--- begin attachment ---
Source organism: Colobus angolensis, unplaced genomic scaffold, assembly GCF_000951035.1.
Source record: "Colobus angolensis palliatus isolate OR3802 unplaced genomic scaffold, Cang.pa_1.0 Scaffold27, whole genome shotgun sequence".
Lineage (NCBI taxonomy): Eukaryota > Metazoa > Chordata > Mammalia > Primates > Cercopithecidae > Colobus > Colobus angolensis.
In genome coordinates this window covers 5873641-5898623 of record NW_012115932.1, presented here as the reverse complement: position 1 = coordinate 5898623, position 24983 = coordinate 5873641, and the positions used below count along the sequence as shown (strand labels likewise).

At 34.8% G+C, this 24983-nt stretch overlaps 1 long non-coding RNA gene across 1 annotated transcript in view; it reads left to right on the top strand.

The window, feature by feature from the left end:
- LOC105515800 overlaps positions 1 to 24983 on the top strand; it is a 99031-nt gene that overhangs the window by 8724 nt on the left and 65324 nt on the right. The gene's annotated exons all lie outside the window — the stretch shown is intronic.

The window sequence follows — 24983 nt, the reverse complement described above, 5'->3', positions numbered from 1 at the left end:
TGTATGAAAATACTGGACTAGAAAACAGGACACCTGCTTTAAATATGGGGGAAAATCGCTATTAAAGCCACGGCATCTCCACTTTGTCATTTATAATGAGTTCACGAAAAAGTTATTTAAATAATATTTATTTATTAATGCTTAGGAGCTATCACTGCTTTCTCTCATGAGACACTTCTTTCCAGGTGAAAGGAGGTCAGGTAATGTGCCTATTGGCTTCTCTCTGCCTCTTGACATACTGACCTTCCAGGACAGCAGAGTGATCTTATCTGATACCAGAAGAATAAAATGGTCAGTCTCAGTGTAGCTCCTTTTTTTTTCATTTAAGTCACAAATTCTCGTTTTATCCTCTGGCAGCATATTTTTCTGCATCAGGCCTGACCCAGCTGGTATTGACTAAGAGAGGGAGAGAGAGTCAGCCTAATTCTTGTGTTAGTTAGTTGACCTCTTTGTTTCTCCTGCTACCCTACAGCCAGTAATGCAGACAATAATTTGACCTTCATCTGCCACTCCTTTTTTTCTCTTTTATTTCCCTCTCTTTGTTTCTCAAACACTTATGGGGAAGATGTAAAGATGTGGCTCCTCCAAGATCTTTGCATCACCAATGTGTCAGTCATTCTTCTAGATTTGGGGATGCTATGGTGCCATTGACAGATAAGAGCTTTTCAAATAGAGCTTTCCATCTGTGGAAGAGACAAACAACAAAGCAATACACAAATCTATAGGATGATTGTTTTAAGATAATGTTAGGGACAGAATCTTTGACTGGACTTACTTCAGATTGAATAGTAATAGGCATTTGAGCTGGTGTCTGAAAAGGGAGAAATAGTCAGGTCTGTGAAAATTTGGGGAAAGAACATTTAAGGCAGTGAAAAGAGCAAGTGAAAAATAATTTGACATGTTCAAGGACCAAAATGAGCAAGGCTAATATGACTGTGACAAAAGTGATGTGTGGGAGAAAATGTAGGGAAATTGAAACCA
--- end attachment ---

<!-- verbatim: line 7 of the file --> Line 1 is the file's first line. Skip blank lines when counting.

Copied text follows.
- LOC105515800 overlaps positions 1 to 24983 on the top strand; it is a 99031-nt gene that overhangs the window by 8724 nt on the left and 65324 nt on the right. The gene's annotated exons all lie outside the window — the stretch shown is intronic.